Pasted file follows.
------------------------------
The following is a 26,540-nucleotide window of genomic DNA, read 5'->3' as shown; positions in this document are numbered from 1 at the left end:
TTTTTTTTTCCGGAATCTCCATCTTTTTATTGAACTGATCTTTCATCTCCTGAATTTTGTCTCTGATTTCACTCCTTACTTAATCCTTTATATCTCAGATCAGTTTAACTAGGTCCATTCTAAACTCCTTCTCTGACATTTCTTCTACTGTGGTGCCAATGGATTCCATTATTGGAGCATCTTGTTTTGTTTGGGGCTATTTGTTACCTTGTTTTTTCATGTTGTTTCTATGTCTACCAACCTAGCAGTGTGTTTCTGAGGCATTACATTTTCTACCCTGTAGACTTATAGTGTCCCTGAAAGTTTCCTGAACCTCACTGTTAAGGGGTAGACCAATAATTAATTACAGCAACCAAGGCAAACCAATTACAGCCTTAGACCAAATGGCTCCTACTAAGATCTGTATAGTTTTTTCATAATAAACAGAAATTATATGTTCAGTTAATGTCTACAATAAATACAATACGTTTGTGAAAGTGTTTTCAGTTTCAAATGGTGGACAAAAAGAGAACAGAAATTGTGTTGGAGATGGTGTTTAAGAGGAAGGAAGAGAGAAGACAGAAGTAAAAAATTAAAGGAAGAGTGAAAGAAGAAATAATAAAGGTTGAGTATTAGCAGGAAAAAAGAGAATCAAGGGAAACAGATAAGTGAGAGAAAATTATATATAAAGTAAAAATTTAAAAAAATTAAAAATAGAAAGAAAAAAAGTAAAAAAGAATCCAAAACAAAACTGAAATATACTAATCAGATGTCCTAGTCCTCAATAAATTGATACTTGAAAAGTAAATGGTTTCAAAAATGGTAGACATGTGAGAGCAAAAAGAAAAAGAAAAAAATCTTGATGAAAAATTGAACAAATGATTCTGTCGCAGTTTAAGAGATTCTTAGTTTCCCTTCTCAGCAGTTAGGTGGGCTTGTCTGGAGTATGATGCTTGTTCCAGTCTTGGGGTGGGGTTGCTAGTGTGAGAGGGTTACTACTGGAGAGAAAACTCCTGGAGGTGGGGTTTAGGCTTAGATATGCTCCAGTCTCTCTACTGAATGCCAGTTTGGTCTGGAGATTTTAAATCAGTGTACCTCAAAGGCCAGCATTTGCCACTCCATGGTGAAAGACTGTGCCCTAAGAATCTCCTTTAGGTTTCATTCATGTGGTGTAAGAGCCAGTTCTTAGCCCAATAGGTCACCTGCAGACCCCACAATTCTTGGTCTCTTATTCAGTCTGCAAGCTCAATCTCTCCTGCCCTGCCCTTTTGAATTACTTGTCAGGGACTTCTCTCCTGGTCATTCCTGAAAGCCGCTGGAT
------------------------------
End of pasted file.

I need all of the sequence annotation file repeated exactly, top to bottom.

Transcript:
The following is a 26,540-nucleotide window of genomic DNA, read 5'->3' as shown; positions in this document are numbered from 1 at the left end:
TTTTTTTTTCCGGAATCTCCATCTTTTTATTGAACTGATCTTTCATCTCCTGAATTTTGTCTCTGATTTCACTCCTTACTTAATCCTTTATATCTCAGATCAGTTTAACTAGGTCCATTCTAAACTCCTTCTCTGACATTTCTTCTACTGTGGTGCCAATGGATTCCATTATTGGAGCATCTTGTTTTGTTTGGGGCTATTTGTTACCTTGTTTTTTCATGTTGTTTCTATGTCTACCAACCTAGCAGTGTGTTTCTGAGGCATTACATTTTCTACCCTGTAGACTTATAGTGTCCCTGAAAGTTTCCTGAACCTCACTGTTAAGGGGTAGACCAATAATTAATTACAGCAACCAAGGCAAACCAATTACAGCCTTAGACCAAATGGCTCCTACTAAGATCTGTATAGTTTTTTCATAATAAACAGAAATTATATGTTCAGTTAATGTCTACAATAAATACAATACGTTTGTGAAAGTGTTTTCAGTTTCAAATGGTGGACAAAAAGAGAACAGAAATTGTGTTGGAGATGGTGTTTAAGAGGAAGGAAGAGAGAAGACAGAAGTAAAAAATTAAAGGAAGAGTGAAAGAAGAAATAATAAAGGTTGAGTATTAGCAGGAAAAAAGAGAATCAAGGGAAACAGATAAGTGAGAGAAAATTATATATAAAGTAAAAATTTAAAAAAATTAAAAATAGAAAGAAAAAAAGTAAAAAAGAATCCAAAACAAAACTGAAATATACTAATCAGATGTCCTAGTCCTCAATAAATTGATACTTGAAAAGTAAATGGTTTCAAAAATGGTAGACATGTGAGAGCAAAAAGAAAAAGAAAAAAATCTTGATGAAAAATTGAACAAATGATTCTGTCGCAGTTTAAGAGATTCTTAGTTTCCCTTCTCAGCAGTTAGGTGGGCTTGTCTGGAGTATGATGCTTGTTCCAGTCTTGGGGTGGGGTTGCTAGTGTGAGAGGGTTACTACTGGAGAGAAAACTCCTGGAGGTGGGGTTTAGGCTTAGATATGCTCCAGTCTCTCTACTGAATGCCAGTTTGGTCTGGAGATTTTAAATCAGTGTACCTCAAAGGCCAGCATTTGCCACTCCATGGTGAAAGACTGTGCCCTAAGAATCTCCTTTAGGTTTCATTCATGTGGTGTAAGAGCCAGTTCTTAGCCCAATAGGTCACCTGCAGACCCCACAATTCTTGGTCTCTTATTCAGTCTGCAAGCTCAATCTCTCCTGCCCTGCCCTTTTGAATTACTTGTCAGGGACTTCTCTCCTGGTCATTCCTGAAAGCCGCTGGAT